Michael Bradley /AFP/Getty Images
Megaupload boss Kim Dotcom, left, leaves court after he was granted bail in the in Auckland, New Zealand.
Megaupload boss Kim Dotcom, left, leaves court after he was granted bail in the in Auckland, New Zealand. Michael Bradley /AFP/Getty Images
Saying it was vital to the country's national security, New Zealand passed a controversial law today that allows the Government Communications Security Bureau — the country's NSA equivalent — to spy on New Zealanders on behalf of law enforcement.
The law was approved by a razor-thin — 61-59 — margin and comes in the shadow of a worldwide discussion of just how much spying governments should be allowed to conduct on their own citizens.
This law, however, was inspired by Kim Dotcom, the Internet mogul whom the United States is looking to extradite on accusations of mass piracy.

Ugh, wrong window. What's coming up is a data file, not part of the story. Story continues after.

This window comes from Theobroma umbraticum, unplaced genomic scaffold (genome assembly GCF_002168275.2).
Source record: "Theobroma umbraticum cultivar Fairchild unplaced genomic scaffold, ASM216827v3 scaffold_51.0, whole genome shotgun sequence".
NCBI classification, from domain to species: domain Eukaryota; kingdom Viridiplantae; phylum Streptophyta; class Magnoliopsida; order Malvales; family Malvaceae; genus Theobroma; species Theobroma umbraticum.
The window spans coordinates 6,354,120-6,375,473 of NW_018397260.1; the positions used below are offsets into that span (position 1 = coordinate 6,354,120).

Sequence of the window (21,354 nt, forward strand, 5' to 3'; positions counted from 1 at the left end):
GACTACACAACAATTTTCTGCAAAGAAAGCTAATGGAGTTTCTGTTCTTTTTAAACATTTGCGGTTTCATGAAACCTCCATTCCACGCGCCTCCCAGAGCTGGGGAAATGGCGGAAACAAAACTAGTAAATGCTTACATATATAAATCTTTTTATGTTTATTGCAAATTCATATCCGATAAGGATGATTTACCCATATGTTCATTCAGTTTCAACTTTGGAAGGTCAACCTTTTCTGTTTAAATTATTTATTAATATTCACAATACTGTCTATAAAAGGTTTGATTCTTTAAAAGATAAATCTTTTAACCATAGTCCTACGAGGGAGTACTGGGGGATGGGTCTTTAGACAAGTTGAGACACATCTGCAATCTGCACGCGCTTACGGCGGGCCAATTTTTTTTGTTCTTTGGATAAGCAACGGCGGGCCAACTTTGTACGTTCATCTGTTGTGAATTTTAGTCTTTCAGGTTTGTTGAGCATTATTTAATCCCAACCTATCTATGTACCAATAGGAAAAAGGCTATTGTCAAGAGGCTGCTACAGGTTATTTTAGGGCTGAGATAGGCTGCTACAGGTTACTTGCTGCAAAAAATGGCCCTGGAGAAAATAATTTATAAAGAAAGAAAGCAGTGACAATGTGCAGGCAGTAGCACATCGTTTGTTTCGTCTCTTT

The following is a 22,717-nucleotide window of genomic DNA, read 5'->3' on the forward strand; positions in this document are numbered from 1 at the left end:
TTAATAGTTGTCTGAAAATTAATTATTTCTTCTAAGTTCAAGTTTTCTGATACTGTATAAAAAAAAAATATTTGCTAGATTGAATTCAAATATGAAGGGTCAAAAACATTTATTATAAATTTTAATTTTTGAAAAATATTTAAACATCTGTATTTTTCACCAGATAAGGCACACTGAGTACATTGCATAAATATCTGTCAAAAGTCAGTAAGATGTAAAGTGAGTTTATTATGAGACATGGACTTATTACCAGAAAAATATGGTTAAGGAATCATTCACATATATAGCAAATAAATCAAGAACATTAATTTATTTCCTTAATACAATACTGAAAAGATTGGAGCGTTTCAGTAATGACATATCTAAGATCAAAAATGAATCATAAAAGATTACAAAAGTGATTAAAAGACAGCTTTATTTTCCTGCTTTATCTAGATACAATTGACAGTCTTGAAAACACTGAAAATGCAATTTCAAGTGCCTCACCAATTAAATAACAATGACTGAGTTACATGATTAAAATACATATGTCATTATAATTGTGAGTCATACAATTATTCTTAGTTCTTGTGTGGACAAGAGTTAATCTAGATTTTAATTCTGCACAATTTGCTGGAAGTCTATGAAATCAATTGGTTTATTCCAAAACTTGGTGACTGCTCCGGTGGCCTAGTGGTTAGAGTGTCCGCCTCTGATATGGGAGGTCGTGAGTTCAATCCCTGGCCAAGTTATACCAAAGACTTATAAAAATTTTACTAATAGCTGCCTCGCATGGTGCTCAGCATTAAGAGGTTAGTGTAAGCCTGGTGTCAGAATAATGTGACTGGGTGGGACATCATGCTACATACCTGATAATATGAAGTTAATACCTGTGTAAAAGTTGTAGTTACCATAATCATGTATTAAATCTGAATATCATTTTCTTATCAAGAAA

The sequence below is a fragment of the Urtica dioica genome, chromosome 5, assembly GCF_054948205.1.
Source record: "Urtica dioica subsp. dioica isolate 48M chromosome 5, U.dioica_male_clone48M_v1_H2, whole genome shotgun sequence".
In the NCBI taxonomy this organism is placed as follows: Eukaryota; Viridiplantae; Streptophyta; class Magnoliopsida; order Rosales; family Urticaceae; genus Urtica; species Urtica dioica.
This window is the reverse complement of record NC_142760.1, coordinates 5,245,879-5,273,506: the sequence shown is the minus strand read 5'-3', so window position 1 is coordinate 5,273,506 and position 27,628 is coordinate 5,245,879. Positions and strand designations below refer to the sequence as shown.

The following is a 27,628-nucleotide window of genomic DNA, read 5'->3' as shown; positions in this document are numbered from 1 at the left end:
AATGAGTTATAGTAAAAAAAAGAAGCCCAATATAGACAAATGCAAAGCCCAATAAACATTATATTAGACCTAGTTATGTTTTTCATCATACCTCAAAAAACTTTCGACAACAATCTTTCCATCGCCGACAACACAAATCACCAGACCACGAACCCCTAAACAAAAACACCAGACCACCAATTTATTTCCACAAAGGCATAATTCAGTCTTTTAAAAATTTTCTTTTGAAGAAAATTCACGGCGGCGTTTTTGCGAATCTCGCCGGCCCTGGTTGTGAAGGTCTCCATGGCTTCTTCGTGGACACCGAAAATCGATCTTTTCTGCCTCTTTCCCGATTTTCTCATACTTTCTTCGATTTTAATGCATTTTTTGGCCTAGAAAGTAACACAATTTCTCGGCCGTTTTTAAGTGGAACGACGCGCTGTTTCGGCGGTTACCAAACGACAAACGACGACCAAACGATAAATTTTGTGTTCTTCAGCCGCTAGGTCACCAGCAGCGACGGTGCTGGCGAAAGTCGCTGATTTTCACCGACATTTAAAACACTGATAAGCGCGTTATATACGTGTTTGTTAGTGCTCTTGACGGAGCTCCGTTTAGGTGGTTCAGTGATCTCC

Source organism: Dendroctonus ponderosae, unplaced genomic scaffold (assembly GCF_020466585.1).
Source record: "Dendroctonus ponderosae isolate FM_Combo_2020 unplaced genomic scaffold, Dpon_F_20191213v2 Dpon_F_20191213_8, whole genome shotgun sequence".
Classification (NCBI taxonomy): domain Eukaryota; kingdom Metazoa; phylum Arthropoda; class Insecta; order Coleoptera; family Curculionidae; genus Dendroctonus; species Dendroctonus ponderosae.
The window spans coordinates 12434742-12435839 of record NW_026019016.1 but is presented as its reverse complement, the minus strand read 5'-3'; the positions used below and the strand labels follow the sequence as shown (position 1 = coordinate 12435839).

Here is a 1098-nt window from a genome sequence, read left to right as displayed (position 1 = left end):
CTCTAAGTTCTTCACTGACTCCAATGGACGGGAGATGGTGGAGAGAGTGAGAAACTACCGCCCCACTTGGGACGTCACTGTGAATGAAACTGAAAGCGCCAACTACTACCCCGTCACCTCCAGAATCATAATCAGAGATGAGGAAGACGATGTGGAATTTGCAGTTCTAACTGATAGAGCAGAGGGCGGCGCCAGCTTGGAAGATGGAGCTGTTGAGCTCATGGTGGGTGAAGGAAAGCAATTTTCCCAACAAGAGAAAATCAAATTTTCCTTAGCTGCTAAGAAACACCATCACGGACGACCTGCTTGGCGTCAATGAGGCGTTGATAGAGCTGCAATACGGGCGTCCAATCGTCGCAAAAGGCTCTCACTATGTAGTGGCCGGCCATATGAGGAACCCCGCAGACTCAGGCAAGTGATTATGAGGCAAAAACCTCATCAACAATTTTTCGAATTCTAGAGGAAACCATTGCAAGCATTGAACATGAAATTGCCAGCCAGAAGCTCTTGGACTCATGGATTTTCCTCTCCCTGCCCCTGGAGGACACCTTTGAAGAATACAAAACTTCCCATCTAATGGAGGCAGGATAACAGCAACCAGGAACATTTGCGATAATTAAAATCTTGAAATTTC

The BBC reports:
"GCSB worked with US officials to investigate Mr Dotcom over allegations of online piracy and money laundering. Mr Dotcom, who denied the charges, is fighting extradition to the US.
"The case prompted an apology from Prime Minister John Key to Mr Dotcom last year.
"In March, a court ruled that Kim Dotcom could sue the GCSB for illegally spying on him."
Australia's Herald Sun reports that Prime Minister John Key told Parliament the law was necessary to remove ambiguity in current law, which may or may not permit spying on New Zealanders.
The Herald Sun adds:
"Launching the third reading debate, Mr. Key said that since he became prime minister four-and-a-half years ago he had been frequently briefed by the intelligence agencies on issues which deeply concerned him.
"'If I could reveal them, they would cut dead some of those who oppose this bill,; he said. 'I can't, all I can do is assure New Zealanders the GCSB is essential to our national security.'
"Mr Key again gave an assurance he would never allow 'wholesale spying' on citizens and residents, saying there would be very tight warrant processes to protect individual privacy."
The Guardian reports that critics of the legislation reject the prime minister's assurances saying the law opens "a door to mass surveillance of electronic communications."